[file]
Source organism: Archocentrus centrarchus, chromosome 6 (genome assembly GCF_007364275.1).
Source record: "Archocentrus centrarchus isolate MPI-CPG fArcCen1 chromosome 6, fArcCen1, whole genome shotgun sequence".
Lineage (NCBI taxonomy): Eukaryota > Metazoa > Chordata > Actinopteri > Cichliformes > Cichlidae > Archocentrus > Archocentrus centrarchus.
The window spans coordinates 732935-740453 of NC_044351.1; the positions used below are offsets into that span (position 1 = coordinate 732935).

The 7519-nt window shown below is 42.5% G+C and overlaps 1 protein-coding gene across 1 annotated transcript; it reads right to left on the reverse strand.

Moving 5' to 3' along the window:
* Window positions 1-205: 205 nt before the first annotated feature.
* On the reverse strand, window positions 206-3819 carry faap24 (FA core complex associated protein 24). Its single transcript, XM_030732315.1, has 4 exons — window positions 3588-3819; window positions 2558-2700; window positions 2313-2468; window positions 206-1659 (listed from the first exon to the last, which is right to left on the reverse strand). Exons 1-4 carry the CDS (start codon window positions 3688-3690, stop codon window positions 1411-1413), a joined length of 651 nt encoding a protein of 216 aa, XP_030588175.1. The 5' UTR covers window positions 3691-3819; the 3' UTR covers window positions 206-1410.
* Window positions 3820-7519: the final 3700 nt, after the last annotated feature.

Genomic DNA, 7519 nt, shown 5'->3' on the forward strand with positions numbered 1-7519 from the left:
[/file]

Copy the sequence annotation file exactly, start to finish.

Source organism: Archocentrus centrarchus, chromosome 6 (genome assembly GCF_007364275.1).
Source record: "Archocentrus centrarchus isolate MPI-CPG fArcCen1 chromosome 6, fArcCen1, whole genome shotgun sequence".
Lineage (NCBI taxonomy): Eukaryota > Metazoa > Chordata > Actinopteri > Cichliformes > Cichlidae > Archocentrus > Archocentrus centrarchus.
The window spans coordinates 732935-740453 of NC_044351.1; the positions used below are offsets into that span (position 1 = coordinate 732935).

The 7519-nt window shown below is 42.5% G+C and overlaps 1 protein-coding gene across 1 annotated transcript; it reads right to left on the reverse strand.

Moving 5' to 3' along the window:
* Window positions 1-205: 205 nt before the first annotated feature.
* On the reverse strand, window positions 206-3819 carry faap24 (FA core complex associated protein 24). Its single transcript, XM_030732315.1, has 4 exons — window positions 3588-3819; window positions 2558-2700; window positions 2313-2468; window positions 206-1659 (listed from the first exon to the last, which is right to left on the reverse strand). Exons 1-4 carry the CDS (start codon window positions 3688-3690, stop codon window positions 1411-1413), a joined length of 651 nt encoding a protein of 216 aa, XP_030588175.1. The 5' UTR covers window positions 3691-3819; the 3' UTR covers window positions 206-1410.
* Window positions 3820-7519: the final 3700 nt, after the last annotated feature.

Genomic DNA, 7519 nt, shown 5'->3' on the forward strand with positions numbered 1-7519 from the left: